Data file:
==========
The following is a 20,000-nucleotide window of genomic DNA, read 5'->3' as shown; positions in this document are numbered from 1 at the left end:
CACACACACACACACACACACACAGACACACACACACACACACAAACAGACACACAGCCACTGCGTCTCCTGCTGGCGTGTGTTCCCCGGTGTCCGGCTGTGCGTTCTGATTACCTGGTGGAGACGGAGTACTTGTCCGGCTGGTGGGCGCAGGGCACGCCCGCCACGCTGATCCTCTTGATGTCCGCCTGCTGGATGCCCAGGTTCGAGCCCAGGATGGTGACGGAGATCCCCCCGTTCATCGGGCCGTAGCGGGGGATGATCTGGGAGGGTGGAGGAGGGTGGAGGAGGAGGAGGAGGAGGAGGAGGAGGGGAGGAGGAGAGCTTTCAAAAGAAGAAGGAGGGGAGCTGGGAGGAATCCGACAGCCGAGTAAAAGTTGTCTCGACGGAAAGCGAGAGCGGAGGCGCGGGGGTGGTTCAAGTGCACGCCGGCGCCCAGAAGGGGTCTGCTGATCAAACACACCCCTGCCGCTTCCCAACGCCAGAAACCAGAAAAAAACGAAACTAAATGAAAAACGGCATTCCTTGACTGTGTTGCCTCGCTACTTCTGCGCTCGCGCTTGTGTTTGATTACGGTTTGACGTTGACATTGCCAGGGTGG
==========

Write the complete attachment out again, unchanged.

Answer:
The following is a 20,000-nucleotide window of genomic DNA, read 5'->3' as shown; positions in this document are numbered from 1 at the left end:
CACACACACACACACACACACACAGACACACACACACACACACAAACAGACACACAGCCACTGCGTCTCCTGCTGGCGTGTGTTCCCCGGTGTCCGGCTGTGCGTTCTGATTACCTGGTGGAGACGGAGTACTTGTCCGGCTGGTGGGCGCAGGGCACGCCCGCCACGCTGATCCTCTTGATGTCCGCCTGCTGGATGCCCAGGTTCGAGCCCAGGATGGTGACGGAGATCCCCCCGTTCATCGGGCCGTAGCGGGGGATGATCTGGGAGGGTGGAGGAGGGTGGAGGAGGAGGAGGAGGAGGAGGAGGAGGGGAGGAGGAGAGCTTTCAAAAGAAGAAGGAGGGGAGCTGGGAGGAATCCGACAGCCGAGTAAAAGTTGTCTCGACGGAAAGCGAGAGCGGAGGCGCGGGGGTGGTTCAAGTGCACGCCGGCGCCCAGAAGGGGTCTGCTGATCAAACACACCCCTGCCGCTTCCCAACGCCAGAAACCAGAAAAAAACGAAACTAAATGAAAAACGGCATTCCTTGACTGTGTTGCCTCGCTACTTCTGCGCTCGCGCTTGTGTTTGATTACGGTTTGACGTTGACATTGCCAGGGTGG